By June 1, the U.S. Border Patrol hopes to have in place a massive reinforcement on the border between Mexico and the state of Arizona. The operation, called "Arizona Border Control," is aimed at stopping smugglers and preventing migrant deaths in the hot, arid zone.
For the Border Patrol, the thrill of the chase is an everyday occurrence. The flood of immigrants and drug smugglers crossing the Mexican border into Arizona these days is relentless. Because of stricter enforcement at more populous zones along the border, smuggling operations have moved here to the arid and remote desert. Now, the order has come to shut it down here.
Bouncing over the rough terrain in a four-wheel drive vehicle, Border Patrol Agent Andrea Zortman is excited to be a part of the effort. "Your adrenaline gets pumping. Everybody wants to get the dope [illegal drugs] load and everybody wants to get large groups of aliens. We are out in the brush and we see an inordinately huge amount of foot sign, we are going to get excited about going after that because finding them yourself and apprehending a group of 40 or so people by yourself is kind of exciting," says Ms. Zortman. "It makes you feel good."
Chasing down immigrants every day can be exhausting, both physically and mentally. Some illegal entrants come in large groups that must be rounded up and some, like Raul Andrade, make a run for it on their own. He says he came up from the central Mexico state of Puebla looking for a job in construction or other work to feed his four children back home. A Border Patrol agent nabbed him only a few hundred meters beyond the boundary fence. He was then placed in the back of a vehicle and taken to a holding area to be questioned and then repatriated back to Mexico.
Most Border Patrol agents express sympathy for the individual immigrants who come seeking work, but have only contempt for the smugglers, known as coyotes, who take large amounts of money to guide people across the border.
Andrea Zortman says she and other agents have rescued many immigrants who turned over their money to coyotes only to be left stranded in the searing heat of the desert. "If the smuggler feels that they are lagging behind the group or if the smuggler feels that they will not make it, that coyote will just leave them out here. He will just leave them," she says. "He will continue on with his group and so that person is left there in the middle of nowhere. They may not have water or food and they definitely do not know where they are. Sometimes a hunter will come across them or sometimes we will catch their group farther down the road and someone in that group will let us know that they left a person in distress out there."
Agents in the field carry extra water and first aid supplies, but for serious cases they call on the Border Patrol Search, Trauma and Rescue teams, known as BORSTAR. These teams include trained paramedics and can use intravenous injections of fluid in cases of severe dehydration. The next three months are the hottest and deadliest for immigrants here.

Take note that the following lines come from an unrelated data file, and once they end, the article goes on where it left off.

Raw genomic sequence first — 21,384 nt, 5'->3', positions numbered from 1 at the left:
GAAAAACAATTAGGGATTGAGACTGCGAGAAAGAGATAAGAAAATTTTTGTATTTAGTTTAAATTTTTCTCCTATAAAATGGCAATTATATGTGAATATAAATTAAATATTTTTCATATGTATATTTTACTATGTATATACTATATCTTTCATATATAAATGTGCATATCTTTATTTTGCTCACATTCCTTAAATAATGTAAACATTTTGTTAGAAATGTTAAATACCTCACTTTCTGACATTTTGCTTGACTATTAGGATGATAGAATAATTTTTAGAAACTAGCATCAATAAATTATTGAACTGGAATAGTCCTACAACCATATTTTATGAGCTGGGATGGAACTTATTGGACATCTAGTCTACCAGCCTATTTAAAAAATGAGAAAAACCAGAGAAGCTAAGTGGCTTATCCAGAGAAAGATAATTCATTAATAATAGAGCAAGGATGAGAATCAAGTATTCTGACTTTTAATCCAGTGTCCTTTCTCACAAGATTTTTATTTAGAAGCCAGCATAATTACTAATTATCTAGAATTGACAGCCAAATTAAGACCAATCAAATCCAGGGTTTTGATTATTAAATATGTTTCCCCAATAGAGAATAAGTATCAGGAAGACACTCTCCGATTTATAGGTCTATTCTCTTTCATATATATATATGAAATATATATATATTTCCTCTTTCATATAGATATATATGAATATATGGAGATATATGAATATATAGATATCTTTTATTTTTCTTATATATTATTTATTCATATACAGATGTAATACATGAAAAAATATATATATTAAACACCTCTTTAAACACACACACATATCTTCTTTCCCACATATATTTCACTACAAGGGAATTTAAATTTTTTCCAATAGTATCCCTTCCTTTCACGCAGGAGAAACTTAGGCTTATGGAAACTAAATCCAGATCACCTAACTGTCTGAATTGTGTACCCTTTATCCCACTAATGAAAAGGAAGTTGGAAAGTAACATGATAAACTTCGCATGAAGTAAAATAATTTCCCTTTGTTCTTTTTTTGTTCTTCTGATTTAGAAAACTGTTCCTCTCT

Finding the smugglers is not always easy, since they dress like the immigrants they guide and mix in with them. But Andrea Zortman says keeping careful records of people apprehended in a computerized system is making it easier to separate ordinary immigrants from the coyotes.
"For the most part, if they are just coming across to visit their family or get a job and a better life, they will try a couple of times and then we will not see them anymore. But if they are a coyote or smuggler, those are the ones who obviously have been crossing multiple times and so we get them into the station and look them up in the computer system," says Ms. Zortman. "If they have been caught multiple times pretty much around the same area and each time they are with completely different people than the time before that is usually a telltale sign that they are the guide or smuggler."
Human smugglers are often as sinister and dangerous as drug traffickers. They usually lend the immigrants the money they charge for the trip -- around several hundred dollars for each immigrant -- and then extract payment from family members back home. Much of the estimated $12 billion in remittances sent home by Mexican immigrants each year may be going to smugglers.
In addition, Border Patrol agents know they are up against even more sophisticated operations that deal in modern day slavery. A U.S. Justice Department report this week indicated that smugglers bring as many as 17,500 people to the United States each year and force them to work as prostitutes, as sweatshop laborers or as domestic workers. The money made by these organized crime groups is growing and so is the job of the law enforcement agents who try to stop them.
Photos Courtesy of Greg Flakus